MAGAZINE
April 9, 2006 | David A. Keeps
Ask Josh Lucas, serious actor, why he agreed to star in "Poseidon," a remake of the mother of all cheesy disaster flicks, and his blazing baby blues narrow. Then he breaks into a wolfish grin that reveals a row of refreshingly imperfect bottom teeth. "Two words," he says. "Wolfgang Petersen." It was Petersen, the fabled director of "Das Boot" and "The Perfect Storm," who told Lucas: "I understand water and claustrophobia as well as anyone in the world."
NEWS
January 12, 2006 | Susan King, Times Staff Writer
IN "Glory Road," which opens Friday, Josh Lucas plays the legendary NCAA basketball coach Don Haskins, who took his underdog team, the Texas Western Miners, to championship glory 40 years ago. What makes Haskins' accomplishment historically significant is that his opening lineup in the title game was composed entirely of African American players. Though Lucas, 34, never had a sports mentor such as Haskins, there was a high school coach who changed his life.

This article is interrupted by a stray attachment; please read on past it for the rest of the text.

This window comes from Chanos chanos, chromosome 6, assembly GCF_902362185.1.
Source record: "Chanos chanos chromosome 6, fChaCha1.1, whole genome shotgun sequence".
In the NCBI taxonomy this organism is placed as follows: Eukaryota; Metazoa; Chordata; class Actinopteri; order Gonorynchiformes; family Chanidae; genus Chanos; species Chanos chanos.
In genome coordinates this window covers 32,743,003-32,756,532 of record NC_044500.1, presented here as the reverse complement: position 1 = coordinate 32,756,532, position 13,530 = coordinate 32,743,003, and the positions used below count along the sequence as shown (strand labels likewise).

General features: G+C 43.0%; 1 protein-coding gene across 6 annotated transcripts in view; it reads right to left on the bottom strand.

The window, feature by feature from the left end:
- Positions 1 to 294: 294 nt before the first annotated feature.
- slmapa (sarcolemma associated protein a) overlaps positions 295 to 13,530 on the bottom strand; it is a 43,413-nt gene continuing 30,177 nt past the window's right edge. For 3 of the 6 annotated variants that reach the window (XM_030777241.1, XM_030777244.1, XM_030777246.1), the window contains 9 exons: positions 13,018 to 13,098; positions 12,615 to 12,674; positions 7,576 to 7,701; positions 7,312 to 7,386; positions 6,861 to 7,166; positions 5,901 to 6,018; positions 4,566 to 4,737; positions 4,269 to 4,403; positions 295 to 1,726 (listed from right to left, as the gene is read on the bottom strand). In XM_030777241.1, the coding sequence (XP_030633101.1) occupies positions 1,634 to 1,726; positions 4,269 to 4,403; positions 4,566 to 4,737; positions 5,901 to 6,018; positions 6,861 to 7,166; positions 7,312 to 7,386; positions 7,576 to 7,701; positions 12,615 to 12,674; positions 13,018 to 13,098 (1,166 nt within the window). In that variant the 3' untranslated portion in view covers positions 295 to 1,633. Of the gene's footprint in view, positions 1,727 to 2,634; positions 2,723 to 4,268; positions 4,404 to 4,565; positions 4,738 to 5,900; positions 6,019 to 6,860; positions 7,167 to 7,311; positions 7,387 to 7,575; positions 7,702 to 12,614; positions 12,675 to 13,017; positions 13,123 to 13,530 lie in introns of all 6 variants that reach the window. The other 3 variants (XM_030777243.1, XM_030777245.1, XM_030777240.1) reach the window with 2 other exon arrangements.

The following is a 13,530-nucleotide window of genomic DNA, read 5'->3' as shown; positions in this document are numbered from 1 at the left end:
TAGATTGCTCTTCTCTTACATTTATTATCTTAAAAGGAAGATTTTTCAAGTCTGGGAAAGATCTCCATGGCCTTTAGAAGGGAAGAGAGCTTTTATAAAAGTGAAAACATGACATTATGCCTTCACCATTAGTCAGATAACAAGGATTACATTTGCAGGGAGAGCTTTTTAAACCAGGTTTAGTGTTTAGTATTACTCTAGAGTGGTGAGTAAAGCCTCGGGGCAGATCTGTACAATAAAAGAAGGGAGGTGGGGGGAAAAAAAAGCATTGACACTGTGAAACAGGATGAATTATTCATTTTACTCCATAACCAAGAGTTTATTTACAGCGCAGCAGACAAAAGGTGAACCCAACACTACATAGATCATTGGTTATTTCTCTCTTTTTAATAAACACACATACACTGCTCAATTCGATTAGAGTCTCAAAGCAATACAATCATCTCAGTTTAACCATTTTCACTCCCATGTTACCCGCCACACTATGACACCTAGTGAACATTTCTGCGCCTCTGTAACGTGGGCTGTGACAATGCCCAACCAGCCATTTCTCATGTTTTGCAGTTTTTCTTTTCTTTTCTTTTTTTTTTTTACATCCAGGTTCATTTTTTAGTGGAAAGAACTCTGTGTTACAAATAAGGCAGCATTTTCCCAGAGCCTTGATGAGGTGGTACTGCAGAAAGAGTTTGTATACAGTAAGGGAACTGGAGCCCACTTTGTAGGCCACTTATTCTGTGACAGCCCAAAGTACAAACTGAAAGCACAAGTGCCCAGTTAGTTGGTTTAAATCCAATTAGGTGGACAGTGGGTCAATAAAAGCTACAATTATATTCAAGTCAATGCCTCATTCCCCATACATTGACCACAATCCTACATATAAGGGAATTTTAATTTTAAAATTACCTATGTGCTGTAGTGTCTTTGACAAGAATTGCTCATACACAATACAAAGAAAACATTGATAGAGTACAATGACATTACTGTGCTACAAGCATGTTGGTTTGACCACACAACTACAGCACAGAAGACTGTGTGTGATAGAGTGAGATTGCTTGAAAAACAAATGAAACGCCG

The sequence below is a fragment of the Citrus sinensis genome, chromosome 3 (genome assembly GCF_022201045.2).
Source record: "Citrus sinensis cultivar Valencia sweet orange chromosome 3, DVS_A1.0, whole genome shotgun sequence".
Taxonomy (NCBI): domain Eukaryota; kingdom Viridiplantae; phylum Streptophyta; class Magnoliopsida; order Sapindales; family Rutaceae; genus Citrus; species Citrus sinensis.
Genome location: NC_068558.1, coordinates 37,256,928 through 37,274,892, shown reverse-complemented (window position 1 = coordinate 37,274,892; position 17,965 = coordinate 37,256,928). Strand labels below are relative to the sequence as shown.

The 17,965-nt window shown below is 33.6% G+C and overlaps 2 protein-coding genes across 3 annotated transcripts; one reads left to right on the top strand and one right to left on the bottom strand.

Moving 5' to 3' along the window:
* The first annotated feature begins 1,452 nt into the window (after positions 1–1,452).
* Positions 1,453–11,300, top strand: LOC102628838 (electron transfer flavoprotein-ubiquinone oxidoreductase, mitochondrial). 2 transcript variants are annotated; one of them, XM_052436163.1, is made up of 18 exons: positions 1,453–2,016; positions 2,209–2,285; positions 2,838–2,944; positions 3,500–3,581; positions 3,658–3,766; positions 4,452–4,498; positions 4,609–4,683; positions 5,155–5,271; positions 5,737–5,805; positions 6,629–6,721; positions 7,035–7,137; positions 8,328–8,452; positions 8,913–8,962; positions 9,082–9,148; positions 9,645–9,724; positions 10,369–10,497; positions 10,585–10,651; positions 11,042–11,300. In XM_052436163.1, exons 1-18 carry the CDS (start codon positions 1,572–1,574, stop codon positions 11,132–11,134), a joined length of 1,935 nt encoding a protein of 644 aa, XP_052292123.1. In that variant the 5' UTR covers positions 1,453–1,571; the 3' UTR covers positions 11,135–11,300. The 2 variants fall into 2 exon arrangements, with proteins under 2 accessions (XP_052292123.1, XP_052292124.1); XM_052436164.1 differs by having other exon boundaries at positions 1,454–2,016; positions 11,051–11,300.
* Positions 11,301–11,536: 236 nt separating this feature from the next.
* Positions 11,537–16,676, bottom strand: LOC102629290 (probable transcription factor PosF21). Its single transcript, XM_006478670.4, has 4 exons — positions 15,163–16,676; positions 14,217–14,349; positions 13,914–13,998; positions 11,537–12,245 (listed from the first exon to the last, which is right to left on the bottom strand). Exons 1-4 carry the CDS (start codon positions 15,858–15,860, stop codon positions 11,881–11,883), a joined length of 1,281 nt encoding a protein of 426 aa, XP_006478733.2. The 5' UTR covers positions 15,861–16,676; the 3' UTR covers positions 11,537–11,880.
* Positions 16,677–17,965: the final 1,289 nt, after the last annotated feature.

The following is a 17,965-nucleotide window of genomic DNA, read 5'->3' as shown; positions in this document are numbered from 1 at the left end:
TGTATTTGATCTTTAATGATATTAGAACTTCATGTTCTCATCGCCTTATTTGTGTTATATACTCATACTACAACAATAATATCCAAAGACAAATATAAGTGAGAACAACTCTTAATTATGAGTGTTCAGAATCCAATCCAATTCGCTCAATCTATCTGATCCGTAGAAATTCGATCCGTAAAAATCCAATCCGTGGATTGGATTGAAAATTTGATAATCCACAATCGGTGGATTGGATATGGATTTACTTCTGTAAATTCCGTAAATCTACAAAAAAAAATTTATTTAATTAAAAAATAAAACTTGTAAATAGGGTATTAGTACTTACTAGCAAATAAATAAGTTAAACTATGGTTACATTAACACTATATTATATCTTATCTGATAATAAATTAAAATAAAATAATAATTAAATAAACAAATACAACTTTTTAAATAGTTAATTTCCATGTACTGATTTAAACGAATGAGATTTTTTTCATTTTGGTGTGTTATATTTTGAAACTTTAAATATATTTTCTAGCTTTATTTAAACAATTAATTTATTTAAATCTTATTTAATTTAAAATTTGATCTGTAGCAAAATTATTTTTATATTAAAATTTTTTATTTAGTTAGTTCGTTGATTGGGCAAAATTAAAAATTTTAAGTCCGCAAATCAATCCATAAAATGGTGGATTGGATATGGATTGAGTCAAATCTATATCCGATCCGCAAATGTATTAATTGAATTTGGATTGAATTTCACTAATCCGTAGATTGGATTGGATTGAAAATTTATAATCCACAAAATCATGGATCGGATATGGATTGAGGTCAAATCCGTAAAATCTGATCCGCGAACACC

ENTERTAINMENT
January 15, 2006 | SUSAN KING
WOLFGANG PETERSEN can't stay away from directing movies dealing with water, ships and people in peril. The German filmmaker first made his mark -- receiving Oscar nominations for direction and screenplay -- for the 1981 "Das Boot" and then returned to the sea with the 2000 hit "The Perfect Storm." Now he's hitting the waves again with the action thriller "Poseidon," a remake of the 1972 disaster film "The Poseidon Adventure," about a luxury liner that capsizes because of a rogue wave.
ENTERTAINMENT
December 24, 2008 | TINA DAUNT
Other presidents have come into office concerned about the arms race. This one, the economy. But when you're planning the parties that celebrate a new president's inauguration, the real issue on your mind is the battle of the bands. Right now, anyone who can turn on a microphone or knows somebody who plays an instrument probably could get a gig in Washington the week of Jan. 18. Simply put: The laws of supply and demand seem to apply to musical talent just as they do Wall Street.